Sedative-Hypnotics: Barbiturates

• Do not give if active labor is imminent.

• Monitor FHR and expect decreased variability.
Phenothiazine Derivatives

• If administered intravenously, give at the onset of uterine contractions. Administer at a rate not to exceed 25 mg/min.

• Monitor the amount of promethazine the patient receives in 24 hours, and monitor maternal heart rate after administration.


• Administer deep IM only (Z-track technique). Do not give subcutaneously or intravenously.

Narcotic Agonists and Mixed Narcotic Agonist-Antagonists

• Assess patient parity, obstetric delivery history, and anticipated time until delivery.

• Because of risk of neonatal respiratory depression, do not administer when delivery is likely within 2 hours.

• Monitor urine output.

• Monitor FHR, assessing for fetal well-being before and during drug administration.


• Fentanyl is not generally given before active labor. Have neonatal and maternal naloxone available as an antidote.

• If drug is administered intravenously, give slowly at the beginning of a contraction and over several minutes to decrease the amount of drug perfused to the fetus via the placenta.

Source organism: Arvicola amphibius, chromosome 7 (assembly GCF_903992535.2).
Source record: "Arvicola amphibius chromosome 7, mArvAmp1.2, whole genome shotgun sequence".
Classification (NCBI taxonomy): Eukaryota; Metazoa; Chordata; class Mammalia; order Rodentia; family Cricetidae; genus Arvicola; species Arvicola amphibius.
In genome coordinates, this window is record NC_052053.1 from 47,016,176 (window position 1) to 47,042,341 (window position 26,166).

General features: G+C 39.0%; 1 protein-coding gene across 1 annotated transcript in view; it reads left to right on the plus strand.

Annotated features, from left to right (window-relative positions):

• Assess respirations. They must be greater than 12 per minute before administration.

• Provide a restful environment as adjunctive therapy.

• Keep bed rails up when the patient is nonambulatory, and have the patient solicit assistance with ambulation.

• Monitor FHR, assessing for fetal well-being before and during drug administration.

Butorphanol Tartrate

• Have naloxone available.

• Monitor for signs of narcotic withdrawal in narcotic-dependent patients.

• Monitor for maternal and neonatal respiratory depression.

• Assess respirations. They must be greater than 12 per minute before administration.

• When drug is given intramuscularly, inject deep into the muscle; when given intravenously, administer slowly at the onset of a contraction. Do not administer subcutaneously.

• Provide a restful environment as adjunctive therapy.

• Monitor the FHR tracing, assessing for fetal well-being before and during drug administration.